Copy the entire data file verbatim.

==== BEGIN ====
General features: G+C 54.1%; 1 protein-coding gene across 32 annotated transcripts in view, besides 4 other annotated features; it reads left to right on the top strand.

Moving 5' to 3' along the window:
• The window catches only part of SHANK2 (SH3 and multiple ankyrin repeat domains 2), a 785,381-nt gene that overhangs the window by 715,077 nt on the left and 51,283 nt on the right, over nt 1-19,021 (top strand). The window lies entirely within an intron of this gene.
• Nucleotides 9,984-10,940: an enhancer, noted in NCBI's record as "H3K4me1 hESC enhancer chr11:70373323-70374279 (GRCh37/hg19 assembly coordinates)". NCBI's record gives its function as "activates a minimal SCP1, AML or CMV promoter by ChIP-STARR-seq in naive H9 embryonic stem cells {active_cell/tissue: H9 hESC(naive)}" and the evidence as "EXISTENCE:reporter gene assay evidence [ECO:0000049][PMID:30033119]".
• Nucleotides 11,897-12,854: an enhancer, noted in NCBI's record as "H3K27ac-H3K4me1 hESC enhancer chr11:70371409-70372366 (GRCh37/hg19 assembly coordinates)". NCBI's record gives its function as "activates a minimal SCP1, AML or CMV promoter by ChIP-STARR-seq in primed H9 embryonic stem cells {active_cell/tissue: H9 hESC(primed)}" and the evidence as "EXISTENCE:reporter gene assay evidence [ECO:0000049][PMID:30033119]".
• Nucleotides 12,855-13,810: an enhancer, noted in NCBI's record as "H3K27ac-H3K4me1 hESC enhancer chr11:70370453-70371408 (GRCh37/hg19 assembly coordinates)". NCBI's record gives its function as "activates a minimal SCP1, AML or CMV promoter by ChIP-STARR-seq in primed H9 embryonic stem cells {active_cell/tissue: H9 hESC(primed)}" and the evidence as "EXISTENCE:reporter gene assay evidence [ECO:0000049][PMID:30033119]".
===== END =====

General features: G+C 54.1%; 1 protein-coding gene across 32 annotated transcripts in view, besides 4 other annotated features; it reads left to right on the top strand.

Moving 5' to 3' along the window:
• The window catches only part of SHANK2 (SH3 and multiple ankyrin repeat domains 2), a 785,381-nt gene that overhangs the window by 715,077 nt on the left and 51,283 nt on the right, over nt 1-19,021 (top strand). The window lies entirely within an intron of this gene.
• Nucleotides 9,984-10,940: an enhancer, noted in NCBI's record as "H3K4me1 hESC enhancer chr11:70373323-70374279 (GRCh37/hg19 assembly coordinates)". NCBI's record gives its function as "activates a minimal SCP1, AML or CMV promoter by ChIP-STARR-seq in naive H9 embryonic stem cells {active_cell/tissue: H9 hESC(naive)}" and the evidence as "EXISTENCE:reporter gene assay evidence [ECO:0000049][PMID:30033119]".
• Nucleotides 11,897-12,854: an enhancer, noted in NCBI's record as "H3K27ac-H3K4me1 hESC enhancer chr11:70371409-70372366 (GRCh37/hg19 assembly coordinates)". NCBI's record gives its function as "activates a minimal SCP1, AML or CMV promoter by ChIP-STARR-seq in primed H9 embryonic stem cells {active_cell/tissue: H9 hESC(primed)}" and the evidence as "EXISTENCE:reporter gene assay evidence [ECO:0000049][PMID:30033119]".
• Nucleotides 12,855-13,810: an enhancer, noted in NCBI's record as "H3K27ac-H3K4me1 hESC enhancer chr11:70370453-70371408 (GRCh37/hg19 assembly coordinates)". NCBI's record gives its function as "activates a minimal SCP1, AML or CMV promoter by ChIP-STARR-seq in primed H9 embryonic stem cells {active_cell/tissue: H9 hESC(primed)}" and the evidence as "EXISTENCE:reporter gene assay evidence [ECO:0000049][PMID:30033119]".